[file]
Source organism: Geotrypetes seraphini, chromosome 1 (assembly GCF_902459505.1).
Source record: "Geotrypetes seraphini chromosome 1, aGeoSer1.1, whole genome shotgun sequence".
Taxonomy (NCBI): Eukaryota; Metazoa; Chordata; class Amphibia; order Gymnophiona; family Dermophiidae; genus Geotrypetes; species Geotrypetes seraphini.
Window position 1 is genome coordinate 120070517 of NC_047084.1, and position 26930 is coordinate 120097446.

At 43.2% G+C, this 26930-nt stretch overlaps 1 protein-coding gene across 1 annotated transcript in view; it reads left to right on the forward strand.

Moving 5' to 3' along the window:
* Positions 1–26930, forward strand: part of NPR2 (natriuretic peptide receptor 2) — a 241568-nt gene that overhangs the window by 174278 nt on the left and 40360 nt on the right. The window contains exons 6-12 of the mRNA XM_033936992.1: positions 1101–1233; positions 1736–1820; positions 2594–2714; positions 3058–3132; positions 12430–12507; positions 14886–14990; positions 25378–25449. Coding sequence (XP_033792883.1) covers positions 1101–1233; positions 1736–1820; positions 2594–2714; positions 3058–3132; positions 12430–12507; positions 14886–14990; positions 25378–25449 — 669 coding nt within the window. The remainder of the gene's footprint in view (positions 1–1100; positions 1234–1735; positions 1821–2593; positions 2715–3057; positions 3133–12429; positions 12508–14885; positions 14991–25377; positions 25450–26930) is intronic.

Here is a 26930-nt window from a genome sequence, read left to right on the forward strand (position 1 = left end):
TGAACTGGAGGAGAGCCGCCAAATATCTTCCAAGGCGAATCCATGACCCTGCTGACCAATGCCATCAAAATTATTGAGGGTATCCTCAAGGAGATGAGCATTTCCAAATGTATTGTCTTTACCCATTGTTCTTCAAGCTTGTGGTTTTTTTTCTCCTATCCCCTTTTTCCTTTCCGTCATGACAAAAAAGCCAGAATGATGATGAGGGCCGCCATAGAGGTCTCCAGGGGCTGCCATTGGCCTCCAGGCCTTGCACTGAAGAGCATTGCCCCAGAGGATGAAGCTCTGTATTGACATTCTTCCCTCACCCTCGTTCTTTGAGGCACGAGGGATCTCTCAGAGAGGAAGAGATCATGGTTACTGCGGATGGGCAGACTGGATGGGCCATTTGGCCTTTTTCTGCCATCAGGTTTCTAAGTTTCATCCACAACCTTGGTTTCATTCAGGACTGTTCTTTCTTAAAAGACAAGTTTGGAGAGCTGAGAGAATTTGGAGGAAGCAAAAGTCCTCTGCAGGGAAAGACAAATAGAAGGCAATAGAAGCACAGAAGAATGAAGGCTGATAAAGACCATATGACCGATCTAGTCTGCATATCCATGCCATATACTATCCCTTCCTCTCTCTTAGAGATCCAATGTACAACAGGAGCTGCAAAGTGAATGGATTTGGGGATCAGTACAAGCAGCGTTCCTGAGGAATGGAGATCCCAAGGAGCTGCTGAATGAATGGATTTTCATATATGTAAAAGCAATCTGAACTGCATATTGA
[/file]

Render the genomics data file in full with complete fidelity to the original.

Source organism: Geotrypetes seraphini, chromosome 1 (assembly GCF_902459505.1).
Source record: "Geotrypetes seraphini chromosome 1, aGeoSer1.1, whole genome shotgun sequence".
Taxonomy (NCBI): Eukaryota; Metazoa; Chordata; class Amphibia; order Gymnophiona; family Dermophiidae; genus Geotrypetes; species Geotrypetes seraphini.
Window position 1 is genome coordinate 120070517 of NC_047084.1, and position 26930 is coordinate 120097446.

At 43.2% G+C, this 26930-nt stretch overlaps 1 protein-coding gene across 1 annotated transcript in view; it reads left to right on the forward strand.

Moving 5' to 3' along the window:
* Positions 1–26930, forward strand: part of NPR2 (natriuretic peptide receptor 2) — a 241568-nt gene that overhangs the window by 174278 nt on the left and 40360 nt on the right. The window contains exons 6-12 of the mRNA XM_033936992.1: positions 1101–1233; positions 1736–1820; positions 2594–2714; positions 3058–3132; positions 12430–12507; positions 14886–14990; positions 25378–25449. Coding sequence (XP_033792883.1) covers positions 1101–1233; positions 1736–1820; positions 2594–2714; positions 3058–3132; positions 12430–12507; positions 14886–14990; positions 25378–25449 — 669 coding nt within the window. The remainder of the gene's footprint in view (positions 1–1100; positions 1234–1735; positions 1821–2593; positions 2715–3057; positions 3133–12429; positions 12508–14885; positions 14991–25377; positions 25450–26930) is intronic.

Here is a 26930-nt window from a genome sequence, read left to right on the forward strand (position 1 = left end):
TGAACTGGAGGAGAGCCGCCAAATATCTTCCAAGGCGAATCCATGACCCTGCTGACCAATGCCATCAAAATTATTGAGGGTATCCTCAAGGAGATGAGCATTTCCAAATGTATTGTCTTTACCCATTGTTCTTCAAGCTTGTGGTTTTTTTTCTCCTATCCCCTTTTTCCTTTCCGTCATGACAAAAAAGCCAGAATGATGATGAGGGCCGCCATAGAGGTCTCCAGGGGCTGCCATTGGCCTCCAGGCCTTGCACTGAAGAGCATTGCCCCAGAGGATGAAGCTCTGTATTGACATTCTTCCCTCACCCTCGTTCTTTGAGGCACGAGGGATCTCTCAGAGAGGAAGAGATCATGGTTACTGCGGATGGGCAGACTGGATGGGCCATTTGGCCTTTTTCTGCCATCAGGTTTCTAAGTTTCATCCACAACCTTGGTTTCATTCAGGACTGTTCTTTCTTAAAAGACAAGTTTGGAGAGCTGAGAGAATTTGGAGGAAGCAAAAGTCCTCTGCAGGGAAAGACAAATAGAAGGCAATAGAAGCACAGAAGAATGAAGGCTGATAAAGACCATATGACCGATCTAGTCTGCATATCCATGCCATATACTATCCCTTCCTCTCTCTTAGAGATCCAATGTACAACAGGAGCTGCAAAGTGAATGGATTTGGGGATCAGTACAAGCAGCGTTCCTGAGGAATGGAGATCCCAAGGAGCTGCTGAATGAATGGATTTTCATATATGTAAAAGCAATCTGAACTGCATATTGA